Scrotal pain or swelling


These guidelines have been produced to guide clinical decision making for the medical, nursing and allied health staff of Perth Children’s Hospital. They are not strict protocols, and they do not replace the judgement of a senior clinician. Clinical common-sense should be applied at all times. These clinical guidelines should never be relied on as a substitute for proper assessment with respect to the particular circumstances of each case and the needs of each patient. Clinicians should also consider the local skill level available and their local area policies before following any guideline. 

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To guide PCH ED staff with the assessment and management of scrotal pain or swelling in children.

Any child with acute scrotal swelling or pain requires urgent assessment to identify or exclude two surgical emergencies: torsion of the testis and incarcerated inguinal hernia

  • Minor scrotal trauma may be reported, but beware of assuming that this is the cause of pain. Obvious severe blunt trauma to the scrotum may result in rupture of the testis or epididymis, and requires urgent surgical referral
  • Doppler ultrasound, nuclear scans and blood tests are not reliable in confirming or excluding the diagnosis of testicular torsion and often delays definitive treatment. 

Acute painful swelling of scrotum

  • Clinical distinction between the conditions below are very difficult, and the policy at PCH is not to spend time on investigations, but to refer for surgical opinion to consider immediate scrotal exploration for both diagnosis and treatment.
  • Urgent referral to general surgeon
  • Keep child fasted until surgical review. 

Torsion of Testis

  • Sudden onset of testicular pain and swelling
  • Pain may refer to abdomen
    • Associated nausea
    • In pre-verbal younger boys, vomiting may predominate the presentation 
  • Swollen, discoloured scrotum
  • Testis extremely tender, +/- high-riding +/- abnormal lie
  • Absent cremasteric reflex.

Torsion of Hyatid of Morgagni

  • Difficult to distinguish from testicular torsion
  • Usually more gradual onset of pain
  • Focal tenderness at upper pole of testis
  • Necrotic hydatid may be seen through scrotal transillumination (blue dot sign). 


  • Uncommon in prepubertal boys, unless there is an associated underlying abnormality of the genitourinary tract
  • Onset more insidious, with low grade fever, dysuria and vomiting
  • Tender, swollen, red hemiscrotum
  • May be tender over posteriolateral aspect of testicle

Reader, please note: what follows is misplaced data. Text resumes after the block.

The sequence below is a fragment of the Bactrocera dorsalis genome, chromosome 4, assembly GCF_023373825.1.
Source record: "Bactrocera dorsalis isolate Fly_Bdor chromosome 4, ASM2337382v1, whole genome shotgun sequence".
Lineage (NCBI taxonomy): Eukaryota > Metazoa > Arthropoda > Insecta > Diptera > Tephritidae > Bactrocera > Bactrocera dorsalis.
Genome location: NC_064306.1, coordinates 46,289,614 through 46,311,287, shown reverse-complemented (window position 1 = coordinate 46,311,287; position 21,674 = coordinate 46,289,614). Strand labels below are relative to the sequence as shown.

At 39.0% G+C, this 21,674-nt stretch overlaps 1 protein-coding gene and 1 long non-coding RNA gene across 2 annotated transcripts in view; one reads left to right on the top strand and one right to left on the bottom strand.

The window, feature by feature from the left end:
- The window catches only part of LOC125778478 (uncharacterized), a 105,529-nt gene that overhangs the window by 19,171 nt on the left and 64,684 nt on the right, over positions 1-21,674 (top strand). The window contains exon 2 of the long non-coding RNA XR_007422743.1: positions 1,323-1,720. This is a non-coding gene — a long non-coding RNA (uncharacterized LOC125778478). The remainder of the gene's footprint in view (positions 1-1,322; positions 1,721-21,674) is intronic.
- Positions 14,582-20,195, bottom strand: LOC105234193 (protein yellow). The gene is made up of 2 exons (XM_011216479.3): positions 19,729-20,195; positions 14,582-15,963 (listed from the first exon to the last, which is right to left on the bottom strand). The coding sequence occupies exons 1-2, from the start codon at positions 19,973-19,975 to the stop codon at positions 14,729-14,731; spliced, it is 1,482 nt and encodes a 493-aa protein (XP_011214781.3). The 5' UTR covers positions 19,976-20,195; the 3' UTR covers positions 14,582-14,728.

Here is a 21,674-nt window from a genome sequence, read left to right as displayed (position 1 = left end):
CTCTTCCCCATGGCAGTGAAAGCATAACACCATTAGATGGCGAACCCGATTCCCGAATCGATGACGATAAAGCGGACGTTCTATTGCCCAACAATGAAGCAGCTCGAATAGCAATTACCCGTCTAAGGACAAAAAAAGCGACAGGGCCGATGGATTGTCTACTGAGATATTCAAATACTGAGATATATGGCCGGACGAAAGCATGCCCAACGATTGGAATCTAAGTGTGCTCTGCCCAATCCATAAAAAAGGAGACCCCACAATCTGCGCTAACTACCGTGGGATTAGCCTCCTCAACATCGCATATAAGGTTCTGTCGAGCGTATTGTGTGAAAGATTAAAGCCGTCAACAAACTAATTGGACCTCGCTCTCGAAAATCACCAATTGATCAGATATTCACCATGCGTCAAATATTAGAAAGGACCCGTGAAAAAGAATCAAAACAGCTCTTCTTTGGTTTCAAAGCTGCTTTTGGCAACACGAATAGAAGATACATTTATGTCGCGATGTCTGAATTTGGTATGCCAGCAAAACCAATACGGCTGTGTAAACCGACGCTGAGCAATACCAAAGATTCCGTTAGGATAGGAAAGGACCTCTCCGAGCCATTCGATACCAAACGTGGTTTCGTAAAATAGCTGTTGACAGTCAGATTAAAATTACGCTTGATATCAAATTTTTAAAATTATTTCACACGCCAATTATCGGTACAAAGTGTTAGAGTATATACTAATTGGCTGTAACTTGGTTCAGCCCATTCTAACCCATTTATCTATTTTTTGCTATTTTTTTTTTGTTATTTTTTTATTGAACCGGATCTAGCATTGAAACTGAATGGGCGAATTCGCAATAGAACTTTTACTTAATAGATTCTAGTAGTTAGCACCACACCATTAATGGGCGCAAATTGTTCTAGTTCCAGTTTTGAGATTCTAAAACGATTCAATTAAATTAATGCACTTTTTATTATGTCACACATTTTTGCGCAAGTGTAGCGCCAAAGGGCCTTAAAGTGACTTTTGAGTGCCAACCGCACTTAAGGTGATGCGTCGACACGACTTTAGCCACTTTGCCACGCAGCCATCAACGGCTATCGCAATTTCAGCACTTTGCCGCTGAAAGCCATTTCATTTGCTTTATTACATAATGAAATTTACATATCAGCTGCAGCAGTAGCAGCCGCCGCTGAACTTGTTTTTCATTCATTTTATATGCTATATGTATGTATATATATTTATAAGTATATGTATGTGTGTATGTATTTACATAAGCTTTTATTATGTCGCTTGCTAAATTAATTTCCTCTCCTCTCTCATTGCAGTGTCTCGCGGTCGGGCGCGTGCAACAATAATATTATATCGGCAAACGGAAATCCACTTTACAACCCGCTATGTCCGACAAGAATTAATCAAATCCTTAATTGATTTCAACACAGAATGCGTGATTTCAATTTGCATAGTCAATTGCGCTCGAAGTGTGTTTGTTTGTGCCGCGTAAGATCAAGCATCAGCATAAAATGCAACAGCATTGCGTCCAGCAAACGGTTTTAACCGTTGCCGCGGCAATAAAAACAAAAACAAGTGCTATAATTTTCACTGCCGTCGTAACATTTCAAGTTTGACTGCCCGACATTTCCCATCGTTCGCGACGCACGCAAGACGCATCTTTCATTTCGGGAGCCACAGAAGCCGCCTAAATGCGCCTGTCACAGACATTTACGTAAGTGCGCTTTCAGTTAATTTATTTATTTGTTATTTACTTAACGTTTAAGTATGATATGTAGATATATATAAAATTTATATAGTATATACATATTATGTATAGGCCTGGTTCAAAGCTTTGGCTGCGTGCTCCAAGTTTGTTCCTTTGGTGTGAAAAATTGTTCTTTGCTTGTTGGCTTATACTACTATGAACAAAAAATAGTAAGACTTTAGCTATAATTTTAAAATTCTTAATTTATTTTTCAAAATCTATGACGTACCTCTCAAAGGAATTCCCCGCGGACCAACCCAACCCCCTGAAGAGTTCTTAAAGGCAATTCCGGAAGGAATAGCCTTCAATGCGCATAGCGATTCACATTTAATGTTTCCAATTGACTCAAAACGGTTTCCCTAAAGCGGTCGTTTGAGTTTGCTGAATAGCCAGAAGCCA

• Usually have associated pyuria, but rarely urethral discharge.

 Incarcerated Inguinal Hernia

  • Refer to Inguinal hernia guideline
  • Painful, tender inguinoscrotal swelling 
  • Distinguished from previous three conditions by presence of associated inguinal swelling +/- signs of bowel obstruction.


  • Fall astride, sporting injuries
  • Tender, swollen testis +/- bruising, haematoma.

Henoch-Schönlein Purpura

  • Refer to Henoch-Schönlein Purpura
  • Rarely, HSP may present with an acute scrotum resembling torsion of the testis
  • In this situation there is usually other features of HSP
  • Unless the diagnosis of HSP can confidently be made, surgical consultation is indicated.

Painless scrotal swelling

  • The most common cause of painless scrotal swelling in infants is hydrocoele
  • Neonatal torsion may present with painless scrotal swelling
  • Other causes are reducible inguinal hernia, varicocoele and idiopathic scrotal oedema
  • Rare causes include tumour and leukaemia/lymphoma. 

Seek surgical opinion to confirm


  • Generally seen in neonates and young infants
  • Present as a painless swelling of a hemiscrotum (may be bilateral) 
  • Testes may not be palpable as the hydrocoele surrounds it
  • Scrotum transilluminates brightly 
  • It is possible to get above the swelling on palpation
  • Simple hydrocoele can be observed for 24 months. Most undergo spontaneous resolution.
  • If  persisting beyond 24 months of age, a patent process vaginalis may be surgically repaired to reduce the risk of an inguinal hernia – refer to surgical outpatients.

Idiopathic Scrotal Oedema

  • May present acutely, but the child is not distressed
  • There is obvious oedema (which may have a purplish discolouration) of the scrotal skin
  • This oedema is uniformly bilateral and may also involve the skin of the penis or perineum
  • Testes are not enlarged or tender.


  1. Brenner JS, Aderonke O (2013) Causes of scrotal pain in children and adolescents. UpToDate. Accessed at

Endorsed by:  Head of Dept, Emergency Department  Date:  Aug 2021

 Review date:   Aug 2024

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